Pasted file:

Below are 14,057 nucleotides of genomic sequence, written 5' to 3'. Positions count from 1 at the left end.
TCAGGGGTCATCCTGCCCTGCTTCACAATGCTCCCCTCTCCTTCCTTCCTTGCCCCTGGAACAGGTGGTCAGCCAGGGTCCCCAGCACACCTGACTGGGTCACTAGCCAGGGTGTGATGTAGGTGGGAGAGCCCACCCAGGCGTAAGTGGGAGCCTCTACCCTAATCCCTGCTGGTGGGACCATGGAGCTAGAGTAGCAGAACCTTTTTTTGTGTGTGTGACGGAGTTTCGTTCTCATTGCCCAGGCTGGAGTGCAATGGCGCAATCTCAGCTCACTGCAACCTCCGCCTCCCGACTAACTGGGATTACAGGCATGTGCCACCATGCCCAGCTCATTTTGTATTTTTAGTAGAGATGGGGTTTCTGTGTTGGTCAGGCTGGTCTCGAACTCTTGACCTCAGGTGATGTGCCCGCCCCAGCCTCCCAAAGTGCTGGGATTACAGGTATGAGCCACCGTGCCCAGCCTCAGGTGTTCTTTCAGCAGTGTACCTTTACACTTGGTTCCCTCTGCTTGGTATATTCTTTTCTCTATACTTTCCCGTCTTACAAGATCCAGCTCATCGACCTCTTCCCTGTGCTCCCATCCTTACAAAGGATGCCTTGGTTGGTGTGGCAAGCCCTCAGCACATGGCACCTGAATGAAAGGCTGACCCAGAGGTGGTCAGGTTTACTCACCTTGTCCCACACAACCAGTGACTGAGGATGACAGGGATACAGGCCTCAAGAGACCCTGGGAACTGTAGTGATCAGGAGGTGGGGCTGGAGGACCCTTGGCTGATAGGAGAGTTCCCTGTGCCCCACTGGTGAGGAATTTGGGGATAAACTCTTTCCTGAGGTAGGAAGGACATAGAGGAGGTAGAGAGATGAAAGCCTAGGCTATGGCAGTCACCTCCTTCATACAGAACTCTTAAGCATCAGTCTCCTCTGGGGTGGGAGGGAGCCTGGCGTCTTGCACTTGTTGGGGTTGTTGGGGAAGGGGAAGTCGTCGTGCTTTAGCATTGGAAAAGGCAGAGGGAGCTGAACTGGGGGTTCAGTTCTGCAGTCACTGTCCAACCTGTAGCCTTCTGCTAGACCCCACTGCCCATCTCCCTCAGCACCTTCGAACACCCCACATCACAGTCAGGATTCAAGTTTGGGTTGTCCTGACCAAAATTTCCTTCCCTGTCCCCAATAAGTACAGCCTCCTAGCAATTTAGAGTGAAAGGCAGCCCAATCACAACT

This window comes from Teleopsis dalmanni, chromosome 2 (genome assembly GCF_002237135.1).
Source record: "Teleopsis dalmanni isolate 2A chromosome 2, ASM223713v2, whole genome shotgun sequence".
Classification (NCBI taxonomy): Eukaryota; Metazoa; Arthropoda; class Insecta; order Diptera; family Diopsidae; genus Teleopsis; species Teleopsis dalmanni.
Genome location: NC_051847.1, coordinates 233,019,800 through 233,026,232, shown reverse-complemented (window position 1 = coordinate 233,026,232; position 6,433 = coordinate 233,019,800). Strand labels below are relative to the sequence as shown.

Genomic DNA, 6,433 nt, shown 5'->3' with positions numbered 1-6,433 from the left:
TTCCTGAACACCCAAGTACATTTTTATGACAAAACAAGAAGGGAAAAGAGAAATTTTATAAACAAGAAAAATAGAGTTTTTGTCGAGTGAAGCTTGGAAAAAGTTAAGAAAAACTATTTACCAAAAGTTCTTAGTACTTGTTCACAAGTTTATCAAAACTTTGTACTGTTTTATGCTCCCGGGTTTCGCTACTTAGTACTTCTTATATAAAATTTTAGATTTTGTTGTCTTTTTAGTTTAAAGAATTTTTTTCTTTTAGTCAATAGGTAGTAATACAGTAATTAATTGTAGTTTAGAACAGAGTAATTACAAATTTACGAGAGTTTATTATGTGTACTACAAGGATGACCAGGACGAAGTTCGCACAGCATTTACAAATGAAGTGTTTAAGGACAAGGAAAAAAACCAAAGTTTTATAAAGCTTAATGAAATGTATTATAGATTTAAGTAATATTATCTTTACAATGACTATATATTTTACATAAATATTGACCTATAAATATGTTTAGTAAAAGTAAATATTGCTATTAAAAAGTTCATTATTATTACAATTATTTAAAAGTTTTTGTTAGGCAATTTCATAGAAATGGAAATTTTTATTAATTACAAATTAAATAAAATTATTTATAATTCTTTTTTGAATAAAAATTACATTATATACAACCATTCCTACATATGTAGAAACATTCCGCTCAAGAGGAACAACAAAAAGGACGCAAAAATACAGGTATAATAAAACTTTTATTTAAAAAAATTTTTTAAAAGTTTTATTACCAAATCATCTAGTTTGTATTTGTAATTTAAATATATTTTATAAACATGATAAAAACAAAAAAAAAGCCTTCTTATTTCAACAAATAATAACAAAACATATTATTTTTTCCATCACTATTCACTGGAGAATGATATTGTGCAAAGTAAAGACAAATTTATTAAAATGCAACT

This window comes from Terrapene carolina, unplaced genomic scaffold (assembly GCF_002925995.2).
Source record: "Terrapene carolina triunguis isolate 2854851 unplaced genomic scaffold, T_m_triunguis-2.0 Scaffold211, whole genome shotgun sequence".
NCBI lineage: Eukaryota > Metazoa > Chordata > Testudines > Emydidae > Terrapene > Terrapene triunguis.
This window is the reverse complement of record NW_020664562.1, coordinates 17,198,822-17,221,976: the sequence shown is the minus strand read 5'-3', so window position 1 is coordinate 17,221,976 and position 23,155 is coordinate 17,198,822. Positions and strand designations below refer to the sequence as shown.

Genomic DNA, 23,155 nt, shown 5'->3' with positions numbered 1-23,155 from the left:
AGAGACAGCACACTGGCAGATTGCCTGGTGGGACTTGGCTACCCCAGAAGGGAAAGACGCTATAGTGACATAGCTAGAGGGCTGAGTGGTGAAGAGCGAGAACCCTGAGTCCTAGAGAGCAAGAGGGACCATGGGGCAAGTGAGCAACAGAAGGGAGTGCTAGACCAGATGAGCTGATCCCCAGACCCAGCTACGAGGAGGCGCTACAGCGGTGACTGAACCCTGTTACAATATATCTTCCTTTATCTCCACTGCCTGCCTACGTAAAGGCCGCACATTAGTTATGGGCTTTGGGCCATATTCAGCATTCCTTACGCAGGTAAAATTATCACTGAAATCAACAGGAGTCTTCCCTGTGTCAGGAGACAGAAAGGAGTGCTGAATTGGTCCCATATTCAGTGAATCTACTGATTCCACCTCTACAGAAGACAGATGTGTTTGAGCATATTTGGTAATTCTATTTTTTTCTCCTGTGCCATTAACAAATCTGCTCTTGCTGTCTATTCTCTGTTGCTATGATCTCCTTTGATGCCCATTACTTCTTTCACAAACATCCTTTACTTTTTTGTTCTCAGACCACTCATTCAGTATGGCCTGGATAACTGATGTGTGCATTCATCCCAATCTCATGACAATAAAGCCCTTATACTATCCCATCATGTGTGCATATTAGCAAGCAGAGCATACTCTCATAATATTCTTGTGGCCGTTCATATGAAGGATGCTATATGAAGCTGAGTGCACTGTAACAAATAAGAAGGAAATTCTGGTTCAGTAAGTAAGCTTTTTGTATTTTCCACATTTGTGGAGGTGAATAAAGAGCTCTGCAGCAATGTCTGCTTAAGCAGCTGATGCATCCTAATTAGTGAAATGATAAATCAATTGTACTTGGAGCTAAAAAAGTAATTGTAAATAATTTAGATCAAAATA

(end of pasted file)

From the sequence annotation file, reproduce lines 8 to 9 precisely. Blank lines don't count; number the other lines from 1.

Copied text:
TTCCTGAACACCCAAGTACATTTTTATGACAAAACAAGAAGGGAAAAGAGAAATTTTATAAACAAGAAAAATAGAGTTTTTGTCGAGTGAAGCTTGGAAAAAGTTAAGAAAAACTATTTACCAAAAGTTCTTAGTACTTGTTCACAAGTTTATCAAAACTTTGTACTGTTTTATGCTCCCGGGTTTCGCTACTTAGTACTTCTTATATAAAATTTTAGATTTTGTTGTCTTTTTAGTTTAAAGAATTTTTTTCTTTTAGTCAATAGGTAGTAATACAGTAATTAATTGTAGTTTAGAACAGAGTAATTACAAATTTACGAGAGTTTATTATGTGTACTACAAGGATGACCAGGACGAAGTTCGCACAGCATTTACAAATGAAGTGTTTAAGGACAAGGAAAAAAACCAAAGTTTTATAAAGCTTAATGAAATGTATTATAGATTTAAGTAATATTATCTTTACAATGACTATATATTTTACATAAATATTGACCTATAAATATGTTTAGTAAAAGTAAATATTGCTATTAAAAAGTTCATTATTATTACAATTATTTAAAAGTTTTTGTTAGGCAATTTCATAGAAATGGAAATTTTTATTAATTACAAATTAAATAAAATTATTTATAATTCTTTTTTGAATAAAAATTACATTATATACAACCATTCCTACATATGTAGAAACATTCCGCTCAAGAGGAACAACAAAAAGGACGCAAAAATACAGGTATAATAAAACTTTTATTTAAAAAAATTTTTTAAAAGTTTTATTACCAAATCATCTAGTTTGTATTTGTAATTTAAATATATTTTATAAACATGATAAAAACAAAAAAAAAGCCTTCTTATTTCAACAAATAATAACAAAACATATTATTTTTTCCATCACTATTCACTGGAGAATGATATTGTGCAAAGTAAAGACAAATTTATTAAAATGCAACT

This window comes from Terrapene carolina, unplaced genomic scaffold (assembly GCF_002925995.2).